Conference realignment could trickle down to ACC

  • Nebraska's Big 10 decision could come by Friday
  • ACC might have to act to save schools or expand
  • Can you see an ACC with West Virginia or Connecticut?

Concluding yet another what-if conversation about conference realignment Tuesday, a plugged-in source offered these sage words:

"Even when you're sure you know, you don't."

Amen, brother. Anyone who recalls the ACC's 2003 expansion understands that even the principals — Syracuse had its bags packed until Virginia politicians intervened on Virginia Tech's behalf — can get blindsided.

That said, the latest realignment buzz is not good news for those of us who hope the 12-member ACC remains unchanged.

Unlike seven summers ago, the ACC is not the aggressor here. But the league may soon have no choice but to act.

The Southeastern Conference courting Virginia Tech and other southern ACC schools? An ACC without Miami and/or Florida State but with West Virginia, Syracuse and/or Connecticut?

Once preposterous, it's now conceivable, especially if Wednesday's Omaha World-Herald is prescient.

The newspaper quoted an unnamed Big 12 official saying he expects Nebraska to bolt the Big 12 for the Big Ten. The executive anticipates an announcement Friday.

The ridiculously named, 11-member Big Ten is determined to expand for two reasons: broadening the reach of its cable television network and meeting the membership minimum required to stage a football championship game.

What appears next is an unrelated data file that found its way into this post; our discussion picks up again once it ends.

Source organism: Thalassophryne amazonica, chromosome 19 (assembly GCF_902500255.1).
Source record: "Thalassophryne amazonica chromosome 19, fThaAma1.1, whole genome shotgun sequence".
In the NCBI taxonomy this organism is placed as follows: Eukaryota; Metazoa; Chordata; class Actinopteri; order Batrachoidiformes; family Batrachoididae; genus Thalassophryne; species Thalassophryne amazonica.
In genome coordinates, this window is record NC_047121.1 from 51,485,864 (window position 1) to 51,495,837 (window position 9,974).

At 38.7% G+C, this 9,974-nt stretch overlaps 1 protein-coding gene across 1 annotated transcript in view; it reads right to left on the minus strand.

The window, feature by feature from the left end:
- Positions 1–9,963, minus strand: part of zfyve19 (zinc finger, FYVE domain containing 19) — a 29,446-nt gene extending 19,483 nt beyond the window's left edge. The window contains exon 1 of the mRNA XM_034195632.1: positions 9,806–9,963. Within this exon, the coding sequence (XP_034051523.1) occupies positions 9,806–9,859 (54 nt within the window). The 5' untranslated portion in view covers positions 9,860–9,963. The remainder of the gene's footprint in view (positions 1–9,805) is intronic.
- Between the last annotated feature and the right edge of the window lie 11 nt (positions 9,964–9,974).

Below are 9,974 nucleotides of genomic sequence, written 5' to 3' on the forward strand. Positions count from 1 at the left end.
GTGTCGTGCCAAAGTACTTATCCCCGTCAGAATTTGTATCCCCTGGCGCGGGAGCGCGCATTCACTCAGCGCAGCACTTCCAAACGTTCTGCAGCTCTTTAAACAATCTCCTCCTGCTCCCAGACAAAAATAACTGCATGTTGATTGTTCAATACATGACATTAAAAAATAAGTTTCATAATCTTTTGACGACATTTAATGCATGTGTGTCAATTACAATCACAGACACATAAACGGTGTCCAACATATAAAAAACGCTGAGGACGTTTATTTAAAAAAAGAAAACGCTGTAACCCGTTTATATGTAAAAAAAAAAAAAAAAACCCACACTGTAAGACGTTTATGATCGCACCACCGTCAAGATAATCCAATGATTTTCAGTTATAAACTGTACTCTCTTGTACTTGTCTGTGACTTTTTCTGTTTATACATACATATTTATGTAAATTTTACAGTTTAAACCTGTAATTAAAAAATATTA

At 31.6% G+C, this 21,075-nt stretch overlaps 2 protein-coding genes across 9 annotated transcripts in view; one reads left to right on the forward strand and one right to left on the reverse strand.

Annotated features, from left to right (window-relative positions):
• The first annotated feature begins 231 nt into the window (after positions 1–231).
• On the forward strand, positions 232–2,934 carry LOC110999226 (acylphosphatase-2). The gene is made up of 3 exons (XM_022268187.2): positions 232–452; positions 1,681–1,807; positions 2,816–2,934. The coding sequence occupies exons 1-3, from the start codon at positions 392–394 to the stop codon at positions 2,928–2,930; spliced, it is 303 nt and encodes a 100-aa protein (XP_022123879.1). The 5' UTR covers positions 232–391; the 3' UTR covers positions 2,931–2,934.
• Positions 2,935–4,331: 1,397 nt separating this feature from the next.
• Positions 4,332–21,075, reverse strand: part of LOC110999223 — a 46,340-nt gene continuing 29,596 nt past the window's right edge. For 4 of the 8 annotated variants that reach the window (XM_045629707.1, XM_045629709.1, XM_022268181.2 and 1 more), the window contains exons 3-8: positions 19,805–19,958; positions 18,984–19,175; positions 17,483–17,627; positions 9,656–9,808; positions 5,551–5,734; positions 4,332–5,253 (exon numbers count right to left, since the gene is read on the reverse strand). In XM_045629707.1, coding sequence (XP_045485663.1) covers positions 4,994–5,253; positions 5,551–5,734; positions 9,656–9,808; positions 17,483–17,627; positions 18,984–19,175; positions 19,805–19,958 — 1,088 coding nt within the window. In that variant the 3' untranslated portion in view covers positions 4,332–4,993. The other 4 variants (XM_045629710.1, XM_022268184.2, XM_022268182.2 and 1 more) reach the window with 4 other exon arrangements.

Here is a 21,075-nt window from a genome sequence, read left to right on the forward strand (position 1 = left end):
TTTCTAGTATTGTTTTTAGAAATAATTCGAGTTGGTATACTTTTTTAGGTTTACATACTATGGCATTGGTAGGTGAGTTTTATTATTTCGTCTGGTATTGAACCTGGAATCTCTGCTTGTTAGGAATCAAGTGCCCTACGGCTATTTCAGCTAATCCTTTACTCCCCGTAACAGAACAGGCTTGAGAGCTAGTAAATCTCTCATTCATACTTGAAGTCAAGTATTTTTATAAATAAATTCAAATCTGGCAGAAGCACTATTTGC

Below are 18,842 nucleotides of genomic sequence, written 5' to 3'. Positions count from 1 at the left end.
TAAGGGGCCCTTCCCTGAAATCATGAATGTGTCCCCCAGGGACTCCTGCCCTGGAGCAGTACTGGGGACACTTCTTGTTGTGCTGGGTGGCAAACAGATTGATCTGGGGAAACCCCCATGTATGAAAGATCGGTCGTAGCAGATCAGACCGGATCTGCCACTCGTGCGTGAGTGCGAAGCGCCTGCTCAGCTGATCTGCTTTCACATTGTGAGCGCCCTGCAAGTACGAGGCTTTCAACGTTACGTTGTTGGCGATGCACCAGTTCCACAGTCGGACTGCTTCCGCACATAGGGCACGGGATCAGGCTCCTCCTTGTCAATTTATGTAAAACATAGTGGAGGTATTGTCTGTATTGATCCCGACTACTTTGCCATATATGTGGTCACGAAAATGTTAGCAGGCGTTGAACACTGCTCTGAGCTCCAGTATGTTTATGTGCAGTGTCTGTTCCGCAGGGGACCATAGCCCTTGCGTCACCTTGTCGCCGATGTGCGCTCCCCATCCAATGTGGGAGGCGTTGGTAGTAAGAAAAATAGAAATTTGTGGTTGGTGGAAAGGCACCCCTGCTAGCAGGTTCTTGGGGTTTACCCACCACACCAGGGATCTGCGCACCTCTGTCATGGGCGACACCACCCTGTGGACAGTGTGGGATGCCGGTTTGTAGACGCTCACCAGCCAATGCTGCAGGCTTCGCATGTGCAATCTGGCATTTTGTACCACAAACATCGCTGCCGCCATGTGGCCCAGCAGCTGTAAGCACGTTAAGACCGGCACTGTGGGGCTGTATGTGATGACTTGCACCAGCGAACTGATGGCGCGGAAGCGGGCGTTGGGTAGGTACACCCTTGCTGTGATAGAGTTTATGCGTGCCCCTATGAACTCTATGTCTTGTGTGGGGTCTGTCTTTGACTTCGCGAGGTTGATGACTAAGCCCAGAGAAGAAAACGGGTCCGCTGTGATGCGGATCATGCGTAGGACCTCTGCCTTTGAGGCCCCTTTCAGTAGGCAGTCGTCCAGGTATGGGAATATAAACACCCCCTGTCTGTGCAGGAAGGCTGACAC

But unless its 12th is Notre Dame, the Big Ten is unlikely to stop there. The Big East's Rutgers and Syracuse and Big 12's Missouri, for example, offer far more lucrative TV markets than does Nebraska and its renowned football program.

And given that Big Ten membership could probably triple their annual television revenue to more than $20 million, Missouri and Rutgers, and perhaps Nebraska, are groveling for an invitation.

If those dominoes fall, buckle up.

A Big 12 sans Nebraska and Missouri likely pushes as many as six leftovers, most notably heavyweights Texas and Oklahoma, to the predatory Pacific 10, where new commissioner Larry Scott is the antithesis of his staid predecessor, Tom Hansen. An All-American tennis player at Harvard, Scott was chairman and CEO of the Women's Tennis Association and had zero college administrative experience before taking over the Pac-10 last year.

If the Big Ten and Pac-10 balloon beyond recognition — don't these power and money grabs warm your capitalist heart? — the SEC is on deck.

If any conference should be content, it's the 12-school SEC. Long-term contracts with CBS and ESPN assure each member more than $17 million annually and the league national prominence.

But in an April speech to newspaper sports editors, SEC commissioner Mike Slive said realignment elsewhere would prompt his conference to respond.

How? Would the SEC be satisfied as constituted with the Big Ten and Pac-10 at 16? Does bigger translate to better?

Featured Stories

Advertisement

PLAN AHEAD

Top Trending Videos